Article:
Pier Luigi Farnese, Duke of Parma
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|Pier Luigi Farnese|
|Pier Luigi Farnese in a portrait by Titian.|
Ottavio, Duke of Parma
Cardinal Ranuccio Farnese
Vittoria, Duchess of Urbino
|Father||Pope Paul III|
|Born||19 November 1503|
|Died||10 September 1547(aged 43)|
Pier Luigi Alexander Farnese was born in 1503 from the union between Cardinal Alexander Farnese (future Pope Paul III) and probably Silvia Ruffini - a Roman noblewoman who also gave birth with Alexander to three other children: Constanza, Paul and Ranuccio.
His illegitimacy tormented Pier Luigi all his life, and doubtless contributed to the formation of his character. The nobility of Piacenza was frequently known to insult him as "the bastard son of the Pope." As the eldest and beloved son he was legitimised along with his brother Paul at the age of two in 1505 by Pope Julius II. He was given a famous humanist tutor, Baldassarre Malosso di Casalmaggiore, nicknamed "Tranquillus," and quickly developed a love of war and fortifications.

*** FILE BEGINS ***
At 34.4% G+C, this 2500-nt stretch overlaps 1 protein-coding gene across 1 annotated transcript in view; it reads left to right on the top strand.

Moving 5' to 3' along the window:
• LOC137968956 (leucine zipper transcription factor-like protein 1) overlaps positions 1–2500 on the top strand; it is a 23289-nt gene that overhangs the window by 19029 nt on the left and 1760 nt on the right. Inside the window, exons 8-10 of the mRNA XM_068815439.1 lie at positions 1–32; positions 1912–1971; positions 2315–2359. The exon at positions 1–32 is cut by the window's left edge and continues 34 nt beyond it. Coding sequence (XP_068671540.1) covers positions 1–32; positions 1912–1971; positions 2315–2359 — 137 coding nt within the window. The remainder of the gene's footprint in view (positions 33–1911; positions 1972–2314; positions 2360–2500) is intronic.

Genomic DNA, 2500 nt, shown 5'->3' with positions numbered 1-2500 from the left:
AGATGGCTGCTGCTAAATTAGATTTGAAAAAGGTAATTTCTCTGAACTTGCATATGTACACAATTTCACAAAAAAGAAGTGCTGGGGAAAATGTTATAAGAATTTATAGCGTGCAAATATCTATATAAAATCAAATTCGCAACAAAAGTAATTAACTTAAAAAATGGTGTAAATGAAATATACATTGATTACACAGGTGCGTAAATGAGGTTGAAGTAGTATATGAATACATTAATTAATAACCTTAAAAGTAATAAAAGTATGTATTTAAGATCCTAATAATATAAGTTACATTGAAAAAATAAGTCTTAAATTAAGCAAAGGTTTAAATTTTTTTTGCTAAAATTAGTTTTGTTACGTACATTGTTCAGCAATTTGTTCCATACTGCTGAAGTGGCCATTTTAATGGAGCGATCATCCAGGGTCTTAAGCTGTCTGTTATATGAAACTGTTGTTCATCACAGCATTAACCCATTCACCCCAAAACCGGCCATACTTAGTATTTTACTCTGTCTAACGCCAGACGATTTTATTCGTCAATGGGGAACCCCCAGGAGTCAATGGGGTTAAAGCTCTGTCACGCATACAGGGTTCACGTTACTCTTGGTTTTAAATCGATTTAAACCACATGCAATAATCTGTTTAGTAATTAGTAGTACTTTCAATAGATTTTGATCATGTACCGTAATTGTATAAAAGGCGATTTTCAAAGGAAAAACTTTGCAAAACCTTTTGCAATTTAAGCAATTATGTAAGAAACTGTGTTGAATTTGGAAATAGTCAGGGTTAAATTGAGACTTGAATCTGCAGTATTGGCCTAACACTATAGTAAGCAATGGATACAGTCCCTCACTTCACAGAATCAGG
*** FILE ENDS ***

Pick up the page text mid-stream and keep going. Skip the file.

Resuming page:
Alexander was, however, keen to make Pier Luigi the true head of the Farnese family and so arranged a favourable marriage alliance with Gerolama Orsini, daughter of Lodovico, Count of Pitigliano. In 1513 the engagement contract was drawn up, and in 1519 the wedding celebrated.
Despite a loveless marriage, Gerolama remained a faithful devoted wife, tolerating Pier Luigi's excesses, brutality, and extravagances with dignity. Delays in the construction at the palace in Gradoli, meant the young couple had to lodge in the Castle at Valentano. The following year their first son Alexander was born.